Can we accept all of these? We already do, even happily paying for the privilege of possessing these beautiful golden handcuffs and diamond leg irons. The Universities are largely silent about these incidents and the damages to human rights that they bring. They have left the education business to the creators of these technologies, and the latter have, through advertisement and propaganda, focused on teaching consumers about the enjoyable aspects of these technologies while leaving out the inconvenient aspects about their conflict with human rights.
In fact the majority of the ICT professors may have even given up their academic integrity by remaining silent to the DRM scam artists' global-scale endeavors. In a normal security model, the information flowing from A to B is assumed to be exposed to the interception of eavesdroppers. An important rule "Kerckhoffs' principle" states that a cryptosystem should be secure even if everything about the system, except the key, is public knowledge. Yet the DRM "security model" treats the receiver of the information (the consumer) as one and the same as the eavesdropper. This necessarily requires the DRM system to give up the Kerckhoffs' principle, thereby rendering it breakable regardless of the technology it employs. (g: "Kerckhoffs drm" and "obscurity drm")
In non-technical terms, the DRM supporters know that the system is destined to be broken and yet they mislead the copyright holders to believe that their work can be "protected" by DRM. The ICT professors largely remain silent. To save their destined embarrassment, the DRM supporters went along to pressure the USA government to pass human-right-invading laws such as DMCA (Digital Millennium Copyright Act), and then to force its variants in the form of ACTA (Anti-Counterfeiting Trade Agreement) upon other governments. (g: "eff dmca" and "acta secret") The net effect is that these broken technologies along with their supporting laws can be used by these ICT companies to play the role of the Big Brother in George Orwell's dystopia "1984" (only more efficiently), to censor speech for example, while failing to deliver their promise of copyright protection.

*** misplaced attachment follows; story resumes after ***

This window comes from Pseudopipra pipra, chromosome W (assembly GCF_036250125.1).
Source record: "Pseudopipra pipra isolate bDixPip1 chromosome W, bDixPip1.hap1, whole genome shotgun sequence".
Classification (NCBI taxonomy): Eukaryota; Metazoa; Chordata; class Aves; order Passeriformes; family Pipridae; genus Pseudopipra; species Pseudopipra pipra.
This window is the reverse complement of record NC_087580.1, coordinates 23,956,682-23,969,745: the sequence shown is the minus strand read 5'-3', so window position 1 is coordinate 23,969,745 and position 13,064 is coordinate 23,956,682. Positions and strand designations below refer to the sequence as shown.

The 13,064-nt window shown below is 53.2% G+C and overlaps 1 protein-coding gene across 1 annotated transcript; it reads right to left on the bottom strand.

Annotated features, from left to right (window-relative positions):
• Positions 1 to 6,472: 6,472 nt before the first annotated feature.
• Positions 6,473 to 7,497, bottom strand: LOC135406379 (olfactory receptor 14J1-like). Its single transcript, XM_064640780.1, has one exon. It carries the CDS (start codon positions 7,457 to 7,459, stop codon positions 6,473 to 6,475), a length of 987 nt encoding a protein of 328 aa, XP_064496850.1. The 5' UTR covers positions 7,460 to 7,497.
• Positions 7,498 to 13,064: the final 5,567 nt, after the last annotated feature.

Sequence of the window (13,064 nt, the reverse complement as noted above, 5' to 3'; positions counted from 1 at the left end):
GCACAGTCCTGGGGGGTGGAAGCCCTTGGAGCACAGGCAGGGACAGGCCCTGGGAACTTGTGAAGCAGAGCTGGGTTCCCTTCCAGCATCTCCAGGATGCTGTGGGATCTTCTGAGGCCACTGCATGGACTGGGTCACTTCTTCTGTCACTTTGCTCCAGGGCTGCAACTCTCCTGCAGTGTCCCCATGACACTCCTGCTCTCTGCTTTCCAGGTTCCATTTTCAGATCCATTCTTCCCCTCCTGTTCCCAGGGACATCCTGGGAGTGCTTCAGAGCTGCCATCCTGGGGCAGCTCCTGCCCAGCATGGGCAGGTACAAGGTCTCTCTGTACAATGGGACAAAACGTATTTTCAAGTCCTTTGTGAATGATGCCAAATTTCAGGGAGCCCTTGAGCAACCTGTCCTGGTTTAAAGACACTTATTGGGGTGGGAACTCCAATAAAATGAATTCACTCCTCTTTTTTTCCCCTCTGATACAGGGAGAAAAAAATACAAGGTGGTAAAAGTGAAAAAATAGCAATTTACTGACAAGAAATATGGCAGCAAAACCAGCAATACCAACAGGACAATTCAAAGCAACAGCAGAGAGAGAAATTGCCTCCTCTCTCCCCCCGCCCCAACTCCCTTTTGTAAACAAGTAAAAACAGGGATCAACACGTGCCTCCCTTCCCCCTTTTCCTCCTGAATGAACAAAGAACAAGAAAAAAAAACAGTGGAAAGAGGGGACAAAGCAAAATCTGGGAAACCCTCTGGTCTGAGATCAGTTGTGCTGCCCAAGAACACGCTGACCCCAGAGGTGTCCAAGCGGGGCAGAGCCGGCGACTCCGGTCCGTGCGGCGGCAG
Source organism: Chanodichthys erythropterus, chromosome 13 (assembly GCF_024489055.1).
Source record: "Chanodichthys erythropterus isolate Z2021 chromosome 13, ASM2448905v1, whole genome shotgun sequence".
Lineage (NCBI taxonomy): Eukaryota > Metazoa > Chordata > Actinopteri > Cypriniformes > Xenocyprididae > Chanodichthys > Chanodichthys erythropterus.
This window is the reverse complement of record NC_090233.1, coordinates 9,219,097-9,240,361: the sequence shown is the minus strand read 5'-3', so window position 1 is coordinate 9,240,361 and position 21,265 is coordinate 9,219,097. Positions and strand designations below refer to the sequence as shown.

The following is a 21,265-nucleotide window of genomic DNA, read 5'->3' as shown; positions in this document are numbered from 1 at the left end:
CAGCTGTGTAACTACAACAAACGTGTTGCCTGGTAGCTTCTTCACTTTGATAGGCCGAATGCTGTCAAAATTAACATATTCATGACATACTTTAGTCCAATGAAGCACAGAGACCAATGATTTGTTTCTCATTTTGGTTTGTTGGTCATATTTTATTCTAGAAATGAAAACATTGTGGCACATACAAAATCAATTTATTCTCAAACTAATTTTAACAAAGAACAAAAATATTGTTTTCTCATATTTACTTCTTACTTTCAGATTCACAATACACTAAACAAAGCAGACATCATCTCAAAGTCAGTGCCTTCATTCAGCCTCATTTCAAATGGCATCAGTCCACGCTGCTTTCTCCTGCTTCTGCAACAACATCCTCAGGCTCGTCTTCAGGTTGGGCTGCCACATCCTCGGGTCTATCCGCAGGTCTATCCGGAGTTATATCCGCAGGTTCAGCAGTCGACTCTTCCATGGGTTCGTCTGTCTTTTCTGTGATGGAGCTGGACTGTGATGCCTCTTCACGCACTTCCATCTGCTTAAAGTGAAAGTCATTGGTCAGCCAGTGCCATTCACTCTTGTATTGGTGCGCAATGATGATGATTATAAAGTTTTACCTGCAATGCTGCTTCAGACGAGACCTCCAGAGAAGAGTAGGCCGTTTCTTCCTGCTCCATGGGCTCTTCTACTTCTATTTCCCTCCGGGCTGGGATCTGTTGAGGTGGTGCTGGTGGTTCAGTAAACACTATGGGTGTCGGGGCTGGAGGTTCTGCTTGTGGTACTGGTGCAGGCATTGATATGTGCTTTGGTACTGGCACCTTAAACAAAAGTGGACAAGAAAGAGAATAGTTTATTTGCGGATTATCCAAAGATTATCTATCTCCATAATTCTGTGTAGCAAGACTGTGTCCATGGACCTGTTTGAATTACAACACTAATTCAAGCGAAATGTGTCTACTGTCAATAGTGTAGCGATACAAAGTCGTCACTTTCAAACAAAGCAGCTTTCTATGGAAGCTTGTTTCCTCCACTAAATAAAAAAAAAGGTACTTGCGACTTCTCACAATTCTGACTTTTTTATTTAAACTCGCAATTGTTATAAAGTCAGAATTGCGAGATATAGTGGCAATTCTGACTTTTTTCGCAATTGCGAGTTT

We as a free society have to challenge this trend of erosion if we care about privacy, physical property right, freedom of speech, and other human rights in general. All this happens due to lack of public awareness. Interestingly, the best tool we have against this suffocating trend also happens to be an ICT artifact -- the Internet. By disseminating online (and offline) the above stories, facts, and search keywords, we can bring the public to be aware of what basic rights they are giving up as they purchase DRM-infected technologies. By disseminating online (and offline) the ideas about creative commons, free culture, and attention economy (each of which requires at least an entire article to discuss), we can bring the public to be aware of the new possibilities and benefits for the society as well as for each individual writer/artist/creator if s/he chooses to share her/his creative works with the world instead of guarding them as "intellectual properties". Hopefully we can not only stop the erosion of human rights but also empower digital consumers to take advantage of the read-write nature of the web 2.0 world, becoming an informed, dignified, and influential prosumer.
* Note: 'g: "abc xyz" ' means 'please google "abc xyz" (without the quotes)'.